The biggest time-suck for my clients in the past few years certainly has to be hiring. It seems like every single company nowadays has dozens of open positions. That reality coupled with what is currently called “the great resignation” might make the concept of helping people quit crazy. However, I’ve seen companies spiral downwards when leadership didn’t know how to come to terms with people leaving. Doing so properly is actually incredibly helpful in retaining other people.
What Happens All-Too-Often
Someone on your team grabs you between meetings and asks to talk for a few minutes. They’re giving you their notice. In some cases, you could see it coming. Others might feel like you’ve been blindsided. I’ve seen managers handle two different parts of these scenarios poorly. One part is about the quitting employee, and the other is about the rest of your team.
Regarding the employee that’s quitting, some leaders go into denial. They try to push back on the notice itself, asking to talk some more later, treating things as if they are not final, etc. It might feel like you’re buying time, but you’re actually just irritating the other person—who is probably feeling very nervous about this conversation.
Other managers might start piling on the guilt. I understand that you might feel betrayed, but listing all the times you’ve helped them, every single opportunity you provided, the fact that you paid for an online course, and whatever, is probably not going to help either. It is fine to say that you’re not at all happy and would love to keep them or fight for them (if you would). But dismissing their well-thought decisions or trying to guilt them into changing their decisions is not how leaders (or adults) should act.
The other side here is how the departure is communicated and treated. Sometimes managers belittle the role or decisions of those who left. If you start trashing someone after they are gone, everyone else in your team will expect the same to happen should they ever leave.
These reactions just make things worse. They might make the notice period unproductive as a start. Worse, they might teach others in your company that you’re a sore loser of talent. Therefore, they might conclude that they’re better off not even mentioning it if they’re unhappy or considering options, making it even more likely that they’ll leave. You can and should do things better.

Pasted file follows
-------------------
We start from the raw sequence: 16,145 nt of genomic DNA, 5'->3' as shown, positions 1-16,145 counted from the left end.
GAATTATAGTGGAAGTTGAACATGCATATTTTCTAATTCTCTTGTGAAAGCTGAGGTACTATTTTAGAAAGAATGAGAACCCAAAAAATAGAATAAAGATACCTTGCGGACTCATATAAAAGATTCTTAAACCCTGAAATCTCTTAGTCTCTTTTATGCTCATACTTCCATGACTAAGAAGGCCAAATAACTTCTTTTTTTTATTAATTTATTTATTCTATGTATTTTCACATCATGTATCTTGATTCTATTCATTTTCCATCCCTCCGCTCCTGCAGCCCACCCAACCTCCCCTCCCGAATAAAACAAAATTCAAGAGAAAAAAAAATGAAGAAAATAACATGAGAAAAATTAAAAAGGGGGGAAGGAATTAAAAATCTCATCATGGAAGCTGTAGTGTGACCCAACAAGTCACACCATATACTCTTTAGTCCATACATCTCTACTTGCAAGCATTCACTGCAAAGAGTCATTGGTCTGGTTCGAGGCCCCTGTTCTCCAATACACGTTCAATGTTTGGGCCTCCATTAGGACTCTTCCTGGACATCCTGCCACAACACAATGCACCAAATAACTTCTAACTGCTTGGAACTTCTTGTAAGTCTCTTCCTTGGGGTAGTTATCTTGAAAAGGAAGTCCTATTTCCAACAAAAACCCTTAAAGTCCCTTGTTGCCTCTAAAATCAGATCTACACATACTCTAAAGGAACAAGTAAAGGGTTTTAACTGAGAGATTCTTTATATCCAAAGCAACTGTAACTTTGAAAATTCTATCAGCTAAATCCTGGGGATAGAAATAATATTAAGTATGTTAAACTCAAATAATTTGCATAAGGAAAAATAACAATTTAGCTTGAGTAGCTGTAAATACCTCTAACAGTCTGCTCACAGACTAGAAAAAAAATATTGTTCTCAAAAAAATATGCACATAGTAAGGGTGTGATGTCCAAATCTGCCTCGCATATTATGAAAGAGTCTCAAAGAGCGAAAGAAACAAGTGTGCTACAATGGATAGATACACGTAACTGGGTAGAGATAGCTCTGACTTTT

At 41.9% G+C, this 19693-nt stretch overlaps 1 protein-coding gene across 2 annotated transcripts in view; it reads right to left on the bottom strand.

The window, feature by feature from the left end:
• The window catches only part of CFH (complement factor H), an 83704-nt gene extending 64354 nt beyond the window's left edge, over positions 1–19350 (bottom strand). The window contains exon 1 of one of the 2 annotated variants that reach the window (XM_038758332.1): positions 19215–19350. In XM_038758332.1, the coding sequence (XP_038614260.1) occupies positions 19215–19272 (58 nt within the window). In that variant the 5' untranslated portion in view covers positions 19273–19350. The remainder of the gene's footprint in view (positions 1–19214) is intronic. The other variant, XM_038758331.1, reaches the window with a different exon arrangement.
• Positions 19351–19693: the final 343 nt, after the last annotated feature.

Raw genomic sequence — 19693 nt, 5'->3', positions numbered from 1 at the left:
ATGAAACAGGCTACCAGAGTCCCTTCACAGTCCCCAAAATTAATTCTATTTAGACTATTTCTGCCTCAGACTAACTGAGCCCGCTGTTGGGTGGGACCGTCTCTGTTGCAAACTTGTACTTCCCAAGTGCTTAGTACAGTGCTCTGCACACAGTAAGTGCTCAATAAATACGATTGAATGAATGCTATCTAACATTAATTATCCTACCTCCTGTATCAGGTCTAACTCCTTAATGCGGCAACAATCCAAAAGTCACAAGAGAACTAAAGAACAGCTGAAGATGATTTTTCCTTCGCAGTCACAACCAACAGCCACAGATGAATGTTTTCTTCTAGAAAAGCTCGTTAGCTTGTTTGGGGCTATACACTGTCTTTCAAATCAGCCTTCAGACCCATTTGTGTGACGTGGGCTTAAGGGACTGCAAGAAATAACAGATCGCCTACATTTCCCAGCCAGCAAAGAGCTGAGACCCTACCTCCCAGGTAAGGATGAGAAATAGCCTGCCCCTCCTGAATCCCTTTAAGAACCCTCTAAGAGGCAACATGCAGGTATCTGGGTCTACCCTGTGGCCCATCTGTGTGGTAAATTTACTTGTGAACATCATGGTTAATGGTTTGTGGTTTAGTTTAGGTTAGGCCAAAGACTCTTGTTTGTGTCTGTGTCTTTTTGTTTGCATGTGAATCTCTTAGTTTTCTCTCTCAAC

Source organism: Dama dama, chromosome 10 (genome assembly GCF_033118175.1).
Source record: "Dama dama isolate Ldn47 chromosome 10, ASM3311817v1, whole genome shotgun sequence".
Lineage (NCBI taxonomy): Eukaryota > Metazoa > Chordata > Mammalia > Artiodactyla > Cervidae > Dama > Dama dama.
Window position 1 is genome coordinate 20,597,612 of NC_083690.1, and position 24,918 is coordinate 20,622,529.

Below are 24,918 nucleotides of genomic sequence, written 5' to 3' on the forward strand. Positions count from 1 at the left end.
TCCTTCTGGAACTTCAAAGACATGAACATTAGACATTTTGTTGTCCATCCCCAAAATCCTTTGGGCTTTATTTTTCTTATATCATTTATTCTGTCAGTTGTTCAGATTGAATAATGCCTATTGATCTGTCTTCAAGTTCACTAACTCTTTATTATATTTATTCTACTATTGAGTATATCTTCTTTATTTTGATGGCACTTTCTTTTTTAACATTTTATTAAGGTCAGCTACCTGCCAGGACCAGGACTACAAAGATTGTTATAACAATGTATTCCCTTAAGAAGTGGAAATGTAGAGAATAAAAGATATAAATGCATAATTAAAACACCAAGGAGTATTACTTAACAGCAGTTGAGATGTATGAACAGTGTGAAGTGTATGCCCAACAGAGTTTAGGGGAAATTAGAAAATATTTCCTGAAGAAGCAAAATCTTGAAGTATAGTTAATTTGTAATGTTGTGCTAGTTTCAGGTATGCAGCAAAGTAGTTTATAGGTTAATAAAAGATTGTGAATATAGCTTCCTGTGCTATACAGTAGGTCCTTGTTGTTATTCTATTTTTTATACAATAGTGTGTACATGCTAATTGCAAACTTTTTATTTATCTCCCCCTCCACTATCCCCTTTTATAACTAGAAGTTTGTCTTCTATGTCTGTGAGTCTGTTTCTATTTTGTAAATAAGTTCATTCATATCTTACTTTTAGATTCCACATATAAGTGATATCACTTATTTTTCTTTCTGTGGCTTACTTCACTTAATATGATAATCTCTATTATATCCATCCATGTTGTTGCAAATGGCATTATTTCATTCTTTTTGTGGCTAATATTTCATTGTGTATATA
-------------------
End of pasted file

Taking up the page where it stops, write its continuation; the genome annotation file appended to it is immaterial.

People Leave. That’s Good
We should start with the basic understanding that people will leave. You shouldn’t aim to have a team where no one leaves, ever. If you succeed, that likely means that you are amassing organization debt to keep people longer than is good for them. If you fail, you’ll take every single resignation as a personal failure. As long as departures are aligned with “normal” churn, you shouldn’t be going into panic mode.
There are positives to people leaving and accepting that reality. First, it prevents ossification in your organization, as things regularly change. It makes space for others to be promoted or take on bigger and newer responsibilities. You get fresh eyes in different positions. It builds your organizational resilience.
I always think back to the fact that in Unit 8200 (Israel’s NSA equivalent, where I served), most people served for 3-4 years total and then completed their service and moved on to become citizens. An organization that is used to everyone leaving within a few years has to get good at accepting changes, conserving knowledge, and so on. If we could do it as 18-21-year-olds, surely your company can pull it off as well.
Not Taking People For Granted
One of my clients once said, “I don’t blame people for quitting. It’s our job to ensure that they’re growing and happy.” We need more leaders with this sort of wholesome approach. Always keep in mind that there’s a massive gap between executives and senior leaders and other employees, not to mention the gap between employees and founders.
Instead of getting angry, create a culture among your managers that takes the initiative. Talk to your people about their growth and challenges. Set up goals and help them track them. Provide them with coaching and support systems to help them grow. People who remain even when they’re no longer happy or growing aren’t really the kind of people you want, right? No one set out to lead an average team—don’t make yours one.
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